Personnel are the foundation of the financial sector. The lifestyles and values of Gen Z employees diverge from previous generations. As a result, banks are launching a variety of new talent recruitment, retention, and education measures to actively target Gen Z, in order to maintain the industry’s strong growth and embed it in the lives of this burgeoning community.
Taishin Bank: Gen Z accounts for 15% of the total workforce
As this new generation grows, Gen Z employees will increasingly become the future pillars of financial institutions. Gen Z accounts for around 15% of Taishin Bank’s total workforce. Through internal satisfaction surveys, Taishin has realized that these employees expect to understand an organization’s vision and the significance of their work, and to enjoy a work-life balance. At the same time, they hope to complete challenging tasks in order to display their own abilities.
Gen Z employees also have a number of expectations for their immediate superiors, who they hope can provide sufficient work guidance, support innovative thinking, and be willing to accept them challenging the system and making workflow recommendations. In other words, they are the new blood of these organizations, and can bring many new ideas and advocate for organizational change.
Taishin has also learned that Gen Z employees are adept at rapidly collecting information. As digital natives, they study new skills and information more actively and immediately, and possess creative thinking and rapid study abilities. Their strength lies in the ability to quickly adapt to an environment, although they may lack patience and desire immediate results or feedback. Additionally, they regard personal growth as superior to team development and have less loyalty to the organization.
Three methods to retain Gen Z professionals
Taishin’s recruitment plan contains adaptive methods and mechanisms when it comes to Gen Z’s topics of interest and characteristics.
The first is emphasizing the company’s vision. As Gen Z values a company’s vision and broader significance of its work, Taishin has begun engaging on campuses. By attending professional courses and career lectures, and through fieldtrips to the bank, students have more opportunities to get to know Taishin’s vision and core values.
Second is technology. Taishin’s recruitment plan makes good use of Gen Z’s habit of communicating using technology. A majority of recruitment programs utilize online interview scheduling and remote video interviews, while accepted candidates can read onboarding information through the online iTaishin platform.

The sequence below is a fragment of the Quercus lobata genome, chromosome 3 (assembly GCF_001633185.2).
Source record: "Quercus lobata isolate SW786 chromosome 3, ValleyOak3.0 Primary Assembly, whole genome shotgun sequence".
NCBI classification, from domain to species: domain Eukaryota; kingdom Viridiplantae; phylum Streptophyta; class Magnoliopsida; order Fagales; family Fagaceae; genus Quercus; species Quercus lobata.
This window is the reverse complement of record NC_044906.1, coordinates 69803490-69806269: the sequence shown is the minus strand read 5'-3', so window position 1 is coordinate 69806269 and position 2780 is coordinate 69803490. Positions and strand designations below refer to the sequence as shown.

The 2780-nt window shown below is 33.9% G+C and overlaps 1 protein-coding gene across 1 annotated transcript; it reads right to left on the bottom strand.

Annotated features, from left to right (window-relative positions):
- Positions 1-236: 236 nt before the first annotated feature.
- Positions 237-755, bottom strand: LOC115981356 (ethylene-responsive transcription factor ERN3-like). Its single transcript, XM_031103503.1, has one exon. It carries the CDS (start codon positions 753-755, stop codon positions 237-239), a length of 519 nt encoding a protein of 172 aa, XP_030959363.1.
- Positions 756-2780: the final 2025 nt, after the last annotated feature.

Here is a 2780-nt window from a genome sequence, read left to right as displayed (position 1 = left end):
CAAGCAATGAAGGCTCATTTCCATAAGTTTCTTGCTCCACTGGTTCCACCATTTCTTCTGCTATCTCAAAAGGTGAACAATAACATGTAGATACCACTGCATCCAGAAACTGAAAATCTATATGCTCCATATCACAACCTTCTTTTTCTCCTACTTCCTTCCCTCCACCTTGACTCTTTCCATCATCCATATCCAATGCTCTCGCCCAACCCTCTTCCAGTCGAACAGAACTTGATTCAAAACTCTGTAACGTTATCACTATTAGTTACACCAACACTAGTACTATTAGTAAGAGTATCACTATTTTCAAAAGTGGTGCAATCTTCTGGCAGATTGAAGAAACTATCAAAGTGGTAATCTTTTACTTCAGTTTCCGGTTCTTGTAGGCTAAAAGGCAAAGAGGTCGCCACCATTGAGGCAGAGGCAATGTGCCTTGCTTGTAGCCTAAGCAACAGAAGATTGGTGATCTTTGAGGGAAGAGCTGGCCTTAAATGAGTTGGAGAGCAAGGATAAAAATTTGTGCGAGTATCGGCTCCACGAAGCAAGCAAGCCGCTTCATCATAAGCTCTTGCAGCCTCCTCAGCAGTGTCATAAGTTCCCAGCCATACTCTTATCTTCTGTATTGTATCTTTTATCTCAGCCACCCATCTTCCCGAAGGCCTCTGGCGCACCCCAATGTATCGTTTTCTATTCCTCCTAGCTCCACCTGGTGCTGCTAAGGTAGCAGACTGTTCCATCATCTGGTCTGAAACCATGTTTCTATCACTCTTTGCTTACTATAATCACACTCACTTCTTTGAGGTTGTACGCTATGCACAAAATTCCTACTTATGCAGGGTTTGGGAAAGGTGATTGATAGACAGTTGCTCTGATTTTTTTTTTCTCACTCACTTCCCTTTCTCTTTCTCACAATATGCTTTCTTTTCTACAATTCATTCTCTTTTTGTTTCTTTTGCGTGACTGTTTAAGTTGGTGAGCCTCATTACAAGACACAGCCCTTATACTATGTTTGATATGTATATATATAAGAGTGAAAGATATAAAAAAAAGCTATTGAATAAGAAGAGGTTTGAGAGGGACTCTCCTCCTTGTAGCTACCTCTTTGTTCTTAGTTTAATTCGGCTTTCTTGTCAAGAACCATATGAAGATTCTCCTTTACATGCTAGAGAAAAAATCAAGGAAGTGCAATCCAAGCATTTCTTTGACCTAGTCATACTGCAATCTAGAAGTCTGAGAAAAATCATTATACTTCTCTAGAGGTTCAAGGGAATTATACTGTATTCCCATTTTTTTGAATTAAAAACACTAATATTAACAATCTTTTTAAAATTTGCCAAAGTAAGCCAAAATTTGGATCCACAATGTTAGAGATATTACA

Finally, Taishin is implementing agile work scheduling, digitalizing workflows, and diversifying its benefits systems, providing a better work environment and quality of life, all in accordance with its focus on Gen Z demands. At the same time, it has also refined its promotion and rotation system, provided all sorts of learning resources, and given employees more freedom in their professional development, fulfilling the needs of Gen Z employees who enjoy challenging themselves.
In Taishin’s analysis, Gen Z employees have different characteristics from the several generations preceding them. They place greater value on the value and significance of their work, and personal independence, as well as development opportunities, while paying particular attention to diversity and equality and maintaining close familiarity with technology. As a result, their needs need to be valued more when it comes to talent retention. For example, when managers are assigning tasks, they could inform employees of the impact on personal career development and importance to the organization. Thus, employees will feel that they are engaging in meaningful work, and will be more willing to throw themselves into its completion.
Moreover, Gen Z employees have many expectations for independence and diversity and equality in the work environment. Accordingly, when managing employees, supervisors should communicate and listen more, while encouraging independent work. By regularly tracking work progress, managers can provide assistance and support when employees encounter difficulties. As digital natives, Gen Z employees are adept at leveraging technology to solve problems, and can provide different ways of thinking to promote creativity. Additionally, they can assist teams in applying digital technologies to accomplish organizational assignments. Those who work with Gen Z employees should also express both respect and gratitude for their recommendations and contributions, thereby strengthening their sense of identity with the organization, and increasing the rate of retention.
Strengthening interdisciplinary capabilities